Argent LLP are a major UK property developer specialising in large mixed use developments, based in London for over 30 years. They have planned, managed, and are delivering the 67 acre King’s Cross development which lies at the northern end of the proposed North–South Cycle Superhighway.
Managing Partner David Partridge released a letter today explaining how the proposed Cycle Superhighways will be great for Argent and for those living and working in the new development they’re delivering.
Like many businesses in London, a growing number of our 125 employees cycle to work and are advocates for cycling; undoubtedly, and even larger proportion of our direct team would cycle to the office if they felt more comfortable and safer on the wider London road network.
Further, as the lead developer for the King’s Cross site that will eventually be home to some 30,000 office workers, 5,000 students and 7,000 residents, it has become clear through our many presentation and discussions with office occupiers in particular, that access to safe cycle routes to and from the workplace is of great importance to the staff and businesses that will call King’s Cross N1C home.
We want to help promote active lifestyles for our own employees, for everyone else that will base themselves at King’s Cross and of course for the many thousands that will visit the area (125,000 visited our development in 2013). How people achieve this is of course a matter of personal choice but safe cycling routes makes cycling to and from work a real option.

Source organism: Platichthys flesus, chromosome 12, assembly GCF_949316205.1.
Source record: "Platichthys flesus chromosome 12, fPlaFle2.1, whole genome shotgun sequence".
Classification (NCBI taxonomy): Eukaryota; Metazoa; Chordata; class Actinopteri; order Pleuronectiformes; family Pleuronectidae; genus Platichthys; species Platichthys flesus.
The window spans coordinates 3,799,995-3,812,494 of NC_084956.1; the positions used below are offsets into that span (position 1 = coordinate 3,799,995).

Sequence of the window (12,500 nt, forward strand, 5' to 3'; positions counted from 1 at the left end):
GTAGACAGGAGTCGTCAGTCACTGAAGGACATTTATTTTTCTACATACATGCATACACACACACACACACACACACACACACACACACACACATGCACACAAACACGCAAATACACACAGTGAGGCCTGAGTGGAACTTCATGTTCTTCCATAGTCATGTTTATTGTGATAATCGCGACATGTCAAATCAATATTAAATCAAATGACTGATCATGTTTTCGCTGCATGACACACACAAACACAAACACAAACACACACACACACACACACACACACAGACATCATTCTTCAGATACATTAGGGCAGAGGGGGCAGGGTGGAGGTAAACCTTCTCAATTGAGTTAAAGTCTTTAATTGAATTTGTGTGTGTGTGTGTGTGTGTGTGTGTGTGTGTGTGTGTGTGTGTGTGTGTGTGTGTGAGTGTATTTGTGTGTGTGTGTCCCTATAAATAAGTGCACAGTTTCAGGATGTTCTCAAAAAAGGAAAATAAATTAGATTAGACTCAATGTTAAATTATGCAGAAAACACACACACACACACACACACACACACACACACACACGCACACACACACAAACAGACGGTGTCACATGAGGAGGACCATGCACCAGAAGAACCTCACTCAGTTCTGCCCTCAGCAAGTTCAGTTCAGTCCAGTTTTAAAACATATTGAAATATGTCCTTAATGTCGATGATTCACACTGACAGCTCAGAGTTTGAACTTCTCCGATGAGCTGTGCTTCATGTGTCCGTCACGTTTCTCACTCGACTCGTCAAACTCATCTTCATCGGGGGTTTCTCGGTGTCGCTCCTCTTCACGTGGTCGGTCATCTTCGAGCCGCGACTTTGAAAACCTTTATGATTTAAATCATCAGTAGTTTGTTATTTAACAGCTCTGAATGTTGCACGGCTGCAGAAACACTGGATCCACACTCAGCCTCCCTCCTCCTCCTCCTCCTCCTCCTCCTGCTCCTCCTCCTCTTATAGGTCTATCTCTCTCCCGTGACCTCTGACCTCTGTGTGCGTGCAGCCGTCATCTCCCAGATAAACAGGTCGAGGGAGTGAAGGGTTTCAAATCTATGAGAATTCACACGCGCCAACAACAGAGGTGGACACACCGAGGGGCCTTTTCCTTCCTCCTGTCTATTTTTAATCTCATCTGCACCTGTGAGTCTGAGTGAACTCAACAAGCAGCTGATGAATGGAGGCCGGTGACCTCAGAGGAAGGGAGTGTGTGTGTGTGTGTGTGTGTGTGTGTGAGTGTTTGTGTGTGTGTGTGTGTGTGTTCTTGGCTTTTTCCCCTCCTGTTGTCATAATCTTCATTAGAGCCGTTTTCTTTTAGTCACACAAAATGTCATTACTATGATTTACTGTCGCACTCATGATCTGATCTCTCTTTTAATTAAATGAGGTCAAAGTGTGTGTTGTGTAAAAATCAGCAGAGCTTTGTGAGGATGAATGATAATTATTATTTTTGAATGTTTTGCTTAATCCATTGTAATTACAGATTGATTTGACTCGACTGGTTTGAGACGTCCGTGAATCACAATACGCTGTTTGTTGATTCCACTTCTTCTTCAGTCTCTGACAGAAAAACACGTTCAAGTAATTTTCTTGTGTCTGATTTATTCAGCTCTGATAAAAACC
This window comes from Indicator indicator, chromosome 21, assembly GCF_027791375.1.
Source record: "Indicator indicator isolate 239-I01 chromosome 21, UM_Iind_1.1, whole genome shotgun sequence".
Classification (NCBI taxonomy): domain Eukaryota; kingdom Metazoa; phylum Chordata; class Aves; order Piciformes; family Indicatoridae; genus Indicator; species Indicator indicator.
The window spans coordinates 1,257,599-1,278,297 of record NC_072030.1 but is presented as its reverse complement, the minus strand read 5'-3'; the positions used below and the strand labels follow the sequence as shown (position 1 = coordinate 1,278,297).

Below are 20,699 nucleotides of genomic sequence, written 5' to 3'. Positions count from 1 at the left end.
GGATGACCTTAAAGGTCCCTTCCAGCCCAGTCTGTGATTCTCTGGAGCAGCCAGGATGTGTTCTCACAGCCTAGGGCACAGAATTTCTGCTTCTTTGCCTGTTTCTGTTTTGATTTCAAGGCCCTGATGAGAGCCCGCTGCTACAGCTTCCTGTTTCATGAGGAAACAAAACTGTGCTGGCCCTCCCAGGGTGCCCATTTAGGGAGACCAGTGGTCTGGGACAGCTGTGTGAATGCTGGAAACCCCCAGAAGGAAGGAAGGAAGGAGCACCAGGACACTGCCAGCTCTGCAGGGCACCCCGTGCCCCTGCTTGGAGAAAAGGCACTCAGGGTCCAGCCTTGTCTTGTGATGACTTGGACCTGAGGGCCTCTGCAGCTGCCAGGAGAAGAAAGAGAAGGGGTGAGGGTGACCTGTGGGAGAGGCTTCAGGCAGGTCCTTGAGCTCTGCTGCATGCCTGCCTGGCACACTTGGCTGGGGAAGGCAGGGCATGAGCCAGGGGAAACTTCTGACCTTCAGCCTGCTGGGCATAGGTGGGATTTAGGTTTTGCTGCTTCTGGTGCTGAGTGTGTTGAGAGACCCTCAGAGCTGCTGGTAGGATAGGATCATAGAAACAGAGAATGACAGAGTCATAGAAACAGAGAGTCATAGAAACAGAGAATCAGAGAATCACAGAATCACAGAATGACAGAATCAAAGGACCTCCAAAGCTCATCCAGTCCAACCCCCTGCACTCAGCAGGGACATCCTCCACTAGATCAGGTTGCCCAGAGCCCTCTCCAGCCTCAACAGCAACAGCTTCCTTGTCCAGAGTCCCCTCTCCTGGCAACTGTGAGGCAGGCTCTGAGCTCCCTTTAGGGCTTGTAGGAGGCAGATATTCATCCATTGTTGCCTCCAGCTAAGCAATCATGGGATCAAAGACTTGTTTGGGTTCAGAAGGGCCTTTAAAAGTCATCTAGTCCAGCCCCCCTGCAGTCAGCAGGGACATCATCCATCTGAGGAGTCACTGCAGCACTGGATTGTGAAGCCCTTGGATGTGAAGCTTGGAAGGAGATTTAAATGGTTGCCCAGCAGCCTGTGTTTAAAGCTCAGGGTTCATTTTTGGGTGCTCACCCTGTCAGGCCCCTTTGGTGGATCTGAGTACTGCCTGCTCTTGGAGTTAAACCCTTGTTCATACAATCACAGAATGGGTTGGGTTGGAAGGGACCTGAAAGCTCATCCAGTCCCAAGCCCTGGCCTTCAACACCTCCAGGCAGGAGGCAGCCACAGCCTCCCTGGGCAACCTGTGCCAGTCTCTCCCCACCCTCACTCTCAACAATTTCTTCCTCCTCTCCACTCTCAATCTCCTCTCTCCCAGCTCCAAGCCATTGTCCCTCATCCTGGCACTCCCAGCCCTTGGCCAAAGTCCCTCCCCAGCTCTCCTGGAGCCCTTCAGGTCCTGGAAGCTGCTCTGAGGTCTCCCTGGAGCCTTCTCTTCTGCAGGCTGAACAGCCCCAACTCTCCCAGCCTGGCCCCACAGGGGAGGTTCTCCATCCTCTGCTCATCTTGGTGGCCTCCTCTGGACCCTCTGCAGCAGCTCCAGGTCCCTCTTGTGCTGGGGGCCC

We believe the proposed north–south and east–west routes will help us and our tenants to attract and retain employees and help to sustain our businesses in the long term.
We believe that ‘Crossrail for Bikes’ is great for business and great for London. We encourage the plans to be delivered as soon as is possible. We would specifically like to highlight the need to develop a clear plan for a segregated route between Farringdon and King’s Cross including an allowance for safe passage in and around Euston Road at the proposed end of the segregated route at Judd Street. This part of the route is relatively undefined and needs to be delivered appropriately in order to provide the benefits to the King’s Cross area as described above.